Montreal's Best Shopping: Top Choices for the Savvy Shopper

Like most other things about Montreal, shopping is also a pleasure. From pleasant shopping streets that span at least eight city blocks and include trendy bars, restaurants and cafes with friendly staff to local markets and specialty craft shops, you'll find everything you need and want right here. It's actually a tough job to pare the offerings down to just 10 of the best but we've done it.

No visit to Montreal is complete without at least one shopping excursion. In fact, choosing to visit Montreal specifically for the shopping experience isn't a bad idea. In other major cities, your best option is often a large, overcrowded shopping mall and while those exist in Montreal, they're not your only option.

From all the shops, stores, boutiques, ateliers and markets in the city, 10Best narrows the options to those places with the most appeal and the best offerings. We deliver a carefully vetted selection to let you explore Montréal shopping on your own. If your time here  is really tight and you don't have the leisure to take it all in, we present our Best Shopping list for Montréal. All of our suggestions are easily accessible from downtown either by foot or public transportation.


Olives et Épices
Photo courtesy of Photo by Stump Town Panda, Flickr

Free delivery, cooking classes featuring the best uses of olive oil and lemon infused oils starting at $12.95 a bottle? No wonder Olives et Epices is such a long time local favorite. Owned by the De Vienne family (much revered among Montréal's foodie circles), this Jean-Talon Market enterprise is a neighborhood staple to say the least. The specialty here as teh name suggests,is olive oils and spices, and it's virtually a given that you'll find some you've never heard of before. Rare specimens include Indonesian spice blends and obscure but must-have herbs from Africa. Olives et Epices is a treasure trove of scents and flavors. The owners are very knowledgeable, and you are encouraged to taste before you buy.

L'Art des artisans du Québec
Photo courtesy of Photo Courtesy of Tourisme Montreal

Looking for arty pillows for your sofa? How about hand- crafted blown glass pieces in an array of colors and designs? Here you will find an extensive collection of ever-changing pieces of functional art at very good prices from top Québec artists. Choose from a large assortment of ceramic bowls, cups and bottles, an array of textile pieces or fine figurines hand-carved from attractive wood. This store is a real find for shoppers who seek top quality, unique items that are beautifully made by local and regional artisans. It's the ideal source for one-of-a-kind gifts and souvenirs from Montreal and Québec.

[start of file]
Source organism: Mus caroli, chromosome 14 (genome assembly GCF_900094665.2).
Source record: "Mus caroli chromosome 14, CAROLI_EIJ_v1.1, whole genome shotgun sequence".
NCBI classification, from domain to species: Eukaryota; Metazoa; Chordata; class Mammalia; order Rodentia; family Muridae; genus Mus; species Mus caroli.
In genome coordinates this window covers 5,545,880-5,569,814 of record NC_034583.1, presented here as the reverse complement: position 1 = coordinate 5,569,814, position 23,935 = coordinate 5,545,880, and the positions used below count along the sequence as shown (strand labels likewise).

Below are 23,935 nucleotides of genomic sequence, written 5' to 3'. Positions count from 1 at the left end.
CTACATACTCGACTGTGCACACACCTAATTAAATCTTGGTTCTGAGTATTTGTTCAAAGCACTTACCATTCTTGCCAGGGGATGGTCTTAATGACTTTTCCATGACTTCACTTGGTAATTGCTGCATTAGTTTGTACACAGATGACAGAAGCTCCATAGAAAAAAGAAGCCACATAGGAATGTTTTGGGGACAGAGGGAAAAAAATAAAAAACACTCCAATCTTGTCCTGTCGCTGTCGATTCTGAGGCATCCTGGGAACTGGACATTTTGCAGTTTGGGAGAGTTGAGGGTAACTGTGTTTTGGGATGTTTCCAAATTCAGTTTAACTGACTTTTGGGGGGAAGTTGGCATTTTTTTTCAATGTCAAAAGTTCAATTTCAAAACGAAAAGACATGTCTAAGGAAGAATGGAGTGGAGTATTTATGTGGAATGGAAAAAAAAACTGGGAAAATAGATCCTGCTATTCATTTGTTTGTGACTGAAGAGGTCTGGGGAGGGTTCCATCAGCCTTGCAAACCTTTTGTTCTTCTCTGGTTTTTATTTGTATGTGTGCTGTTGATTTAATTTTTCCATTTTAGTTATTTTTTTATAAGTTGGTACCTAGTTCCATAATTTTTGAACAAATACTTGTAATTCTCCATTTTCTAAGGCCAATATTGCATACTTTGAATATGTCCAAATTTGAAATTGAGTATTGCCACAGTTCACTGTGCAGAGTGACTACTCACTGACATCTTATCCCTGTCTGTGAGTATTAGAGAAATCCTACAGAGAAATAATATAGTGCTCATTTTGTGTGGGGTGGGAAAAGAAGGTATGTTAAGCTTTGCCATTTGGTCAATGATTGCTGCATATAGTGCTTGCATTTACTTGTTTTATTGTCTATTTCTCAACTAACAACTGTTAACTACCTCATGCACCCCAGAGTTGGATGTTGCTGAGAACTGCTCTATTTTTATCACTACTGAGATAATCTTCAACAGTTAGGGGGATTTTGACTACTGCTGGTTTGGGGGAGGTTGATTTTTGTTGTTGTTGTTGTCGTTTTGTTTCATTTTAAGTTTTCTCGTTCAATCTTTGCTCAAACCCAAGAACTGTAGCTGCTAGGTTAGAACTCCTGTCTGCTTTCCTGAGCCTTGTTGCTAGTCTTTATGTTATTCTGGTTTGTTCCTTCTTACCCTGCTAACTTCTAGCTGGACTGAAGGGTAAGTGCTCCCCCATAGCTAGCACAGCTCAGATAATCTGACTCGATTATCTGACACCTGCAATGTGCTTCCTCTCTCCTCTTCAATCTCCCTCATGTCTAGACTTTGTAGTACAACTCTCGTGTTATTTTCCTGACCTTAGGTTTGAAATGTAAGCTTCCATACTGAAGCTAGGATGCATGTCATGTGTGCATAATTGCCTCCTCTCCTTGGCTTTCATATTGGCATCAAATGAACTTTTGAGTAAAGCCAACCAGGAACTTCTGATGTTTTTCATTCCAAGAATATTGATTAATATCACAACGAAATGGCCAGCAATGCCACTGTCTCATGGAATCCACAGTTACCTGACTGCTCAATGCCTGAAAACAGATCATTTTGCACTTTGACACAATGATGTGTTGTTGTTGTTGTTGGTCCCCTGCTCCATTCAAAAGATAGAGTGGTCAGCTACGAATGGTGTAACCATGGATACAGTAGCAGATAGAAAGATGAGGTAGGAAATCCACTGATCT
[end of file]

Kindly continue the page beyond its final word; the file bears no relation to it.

Ben & Tournesol

Ben & Tournesol is best described as high-end home decor. From the depths of Westmount - a bastion of taste in itself - comes some noteworthy objects for yourself or others. The latest cool weather must-haves include soft, natural, 100% wool throws from Avoca, Ireland's oldest woollen mill. The owners work hard to keep the store stocked with the most unique items including vegan-friendly shopping bags and porcelain table sets by Versace. There's even clothing by the likes of Paul Frank and Kate Spade's coffee table book to set beside your ginger-scented candles. Direct from Europe check out the Arte Italica ceramic and pewter collections.


Simons is a real local gem in that it's easy to miss. Most travel guide sites fail to mention this quintessential Quebec department store. Simon's focuses on quality fashions for the whole family. A particularly good value is the Twik line - a unique Quebec designer brand of fun, casual fashions for women and girls. Of the seven locations throughout the province, The downtown Montreal store in the Ste.Catherine West shopping district is the most popular. If you can't find it amidst the miles of shops in the area, just ask anyone on the street and keep your eyes open for the green and white banners and awning.